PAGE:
This Republican Congressman Seriously Suggested Sea Levels Are Rising Because of Falling Rocks
One of the worst duties of being a top-level American scientist or researcher is that you get summoned before House Republicans so they can explain why, in their minds, the entire collected research that you and tens of thousands of others have participated in is probably wrong because of Shit They Just Made Up.
It might help to imagine Woods Hole Research Center President Philip Duffy as having wandered into a local bar, and Alabama Rep. Mo Brooks as a sloshed-out-of-his-mind patron regaling him with Drunk Guy ideas about the real causes of sea level rise. For example, says Brooks, maybe it's not thermodynamics or melting ice sheets causing our oceans to rise, Maybe it is the goddamn White Cliffs of Dover.
Brooks then said that erosion plays a significant role in sea-level rise, which is not an idea embraced by mainstream climate researchers. He said the California coastline and the White Cliffs of Dover tumble into the sea every year, and that contributes to sea-level rise. He also said that silt washing into the ocean from the world's major rivers, including the Mississippi, the Amazon and the Nile, is contributing to sea-level rise.
"Every time you have that soil or rock or whatever it is that is deposited into the seas, that forces the sea levels to rise, because now you have less space in those oceans, because the bottom is moving up," Brooks said.
Duffy responded: "I'm pretty sure that on human time scales, those are minuscule effects."
No, no, I am fairly certain that the world's collected best scientific minds did not think about "what if, like, a bunch of rocks are just falling in" until just now, when Alabama Republican Mo Brooks thought it up. Or ever made calculations of how much silt is deposited annually by the Mississippi. Or made a back-of-an-envelope calculation on what the total sea level rise would be if the entire region of Dover, every picturesque bit of it, slid into the sea tomorrow. No, we have stumbled on something here. Perhaps the worldwide melting of land-based ice from Greenland to the Antarctic is not the culprit here, but ... rocks.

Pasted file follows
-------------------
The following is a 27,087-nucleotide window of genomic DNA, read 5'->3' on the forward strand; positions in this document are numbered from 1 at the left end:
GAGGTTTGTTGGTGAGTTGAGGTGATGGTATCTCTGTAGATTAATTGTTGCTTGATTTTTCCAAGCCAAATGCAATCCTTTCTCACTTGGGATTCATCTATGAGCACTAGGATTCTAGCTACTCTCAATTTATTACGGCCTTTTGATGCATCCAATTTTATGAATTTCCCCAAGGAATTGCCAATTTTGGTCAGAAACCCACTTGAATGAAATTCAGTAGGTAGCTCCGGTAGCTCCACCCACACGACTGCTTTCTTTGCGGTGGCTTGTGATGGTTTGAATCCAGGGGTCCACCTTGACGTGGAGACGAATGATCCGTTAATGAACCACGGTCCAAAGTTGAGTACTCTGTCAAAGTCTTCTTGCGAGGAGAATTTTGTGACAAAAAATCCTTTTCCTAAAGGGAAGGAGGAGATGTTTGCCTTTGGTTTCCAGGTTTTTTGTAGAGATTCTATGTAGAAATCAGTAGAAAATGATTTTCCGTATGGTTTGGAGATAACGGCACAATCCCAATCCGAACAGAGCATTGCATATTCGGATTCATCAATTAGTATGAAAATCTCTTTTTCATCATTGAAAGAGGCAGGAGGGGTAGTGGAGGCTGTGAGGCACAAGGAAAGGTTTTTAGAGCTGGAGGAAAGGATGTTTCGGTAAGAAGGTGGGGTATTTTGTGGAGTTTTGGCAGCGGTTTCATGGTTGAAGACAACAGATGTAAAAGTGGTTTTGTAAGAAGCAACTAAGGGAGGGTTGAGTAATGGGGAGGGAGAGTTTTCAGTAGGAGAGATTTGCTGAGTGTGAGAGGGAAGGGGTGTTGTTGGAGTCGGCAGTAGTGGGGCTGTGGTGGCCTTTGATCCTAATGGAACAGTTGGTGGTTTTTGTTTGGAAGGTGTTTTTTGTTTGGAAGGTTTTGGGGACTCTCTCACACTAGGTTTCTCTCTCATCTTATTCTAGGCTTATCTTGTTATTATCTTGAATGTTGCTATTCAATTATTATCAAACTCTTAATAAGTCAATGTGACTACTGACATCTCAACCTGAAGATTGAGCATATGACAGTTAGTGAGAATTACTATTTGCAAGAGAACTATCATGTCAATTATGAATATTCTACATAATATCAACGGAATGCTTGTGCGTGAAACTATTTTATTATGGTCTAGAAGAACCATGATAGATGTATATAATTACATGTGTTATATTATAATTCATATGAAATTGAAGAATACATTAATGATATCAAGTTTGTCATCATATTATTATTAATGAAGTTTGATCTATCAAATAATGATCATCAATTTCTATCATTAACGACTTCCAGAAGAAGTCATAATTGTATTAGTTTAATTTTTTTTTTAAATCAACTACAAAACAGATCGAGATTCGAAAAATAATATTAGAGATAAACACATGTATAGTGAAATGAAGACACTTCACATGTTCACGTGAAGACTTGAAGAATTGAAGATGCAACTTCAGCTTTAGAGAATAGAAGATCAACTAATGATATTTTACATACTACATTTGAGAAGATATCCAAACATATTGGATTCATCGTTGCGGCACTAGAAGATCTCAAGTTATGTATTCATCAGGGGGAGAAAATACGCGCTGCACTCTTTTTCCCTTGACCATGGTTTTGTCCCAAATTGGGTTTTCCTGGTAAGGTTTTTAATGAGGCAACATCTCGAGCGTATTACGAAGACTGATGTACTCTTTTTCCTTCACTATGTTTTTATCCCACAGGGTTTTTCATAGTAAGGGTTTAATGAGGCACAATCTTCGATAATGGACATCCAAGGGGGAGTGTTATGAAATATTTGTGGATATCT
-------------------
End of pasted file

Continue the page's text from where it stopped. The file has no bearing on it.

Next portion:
Rather than quibble with Mr. Brooks's genius, I say we go with it. Let's science the hell out of this thing. Here are some other things that scientists no doubt have overlooked, when calculating the level of sea level rise we can expect from DEFINITELY NOT THE MELTING OF ICE SHEETS WORLDWIDE unknown, mysterious sources.
Mo Brooks Theoretical Cause #2: Boats. We have a lot more boats these days. What if, like, us building all those boats is what's displacing water and causing Florida to gradually disappear. We should probably keep burning fossil fuels but stop building boats.
Mo Brooks Theoretical Cause #3: No, wait, not boats, whales. What if, and hear me out on this one, rising sea levels can be directly attributed to the international ban on whaling. What if the ban on whale hunting is leading whale populations to rebound so quickly that all the extra whales are causing sea levels to rise, and if we continue to let whales run amok soon we will all be flooded with whales. Whales in the flooded streets, whales in the subways, whales roaming freely through our larger sewer systems, hunting for krill. What if our 19th century shift away from a whale-based economy turns out to be the thing that doomed us all.
Mo Brooks Theoretical Cause #Q: That Chinese satellite that just fell. It fell into the ocean, right? I forget, but it seems like that was pretty big so that's maybe a thing.
Mo Brooks Theoretical Cause #ampersand: The damn kids today. Kids are always throwing rocks into the ocean. Scientists have determined that if all the world's kids gathered at the White Cliffs of Dover to throw rocks in, the White Cliffs of Dover would be reduced to the White Flat Plains of Dover within a single decade.
Mo Brooks Theoretical Cause #DoctorsDon’tWantYouToKnow:Wait, what if the oceans aren't rising at all ... what if the Earth is shrinking? So, like, it's the same amount of water but every year gravity is causing the planet to shrink a little. It could be that. Scientists are dumb and probably didn't think of that because of their dumbness.
Now see there? We could have mocked Mr. Brooks, but we did not. Instead we constructively engaged with him. We're meeting him halfway.
I would like to humbly suggest that if House Republicans set me up with an appropriate source of funding—say, a few billion dollars—I will science the heck out of all these possibilities, definitively answering them once and for all. I will do all the sciences. I will use calculators, and slide rules, and write down numbers and everything, and report back with a definitive header and choice of fonts.
It is, after all, the only way to be sure.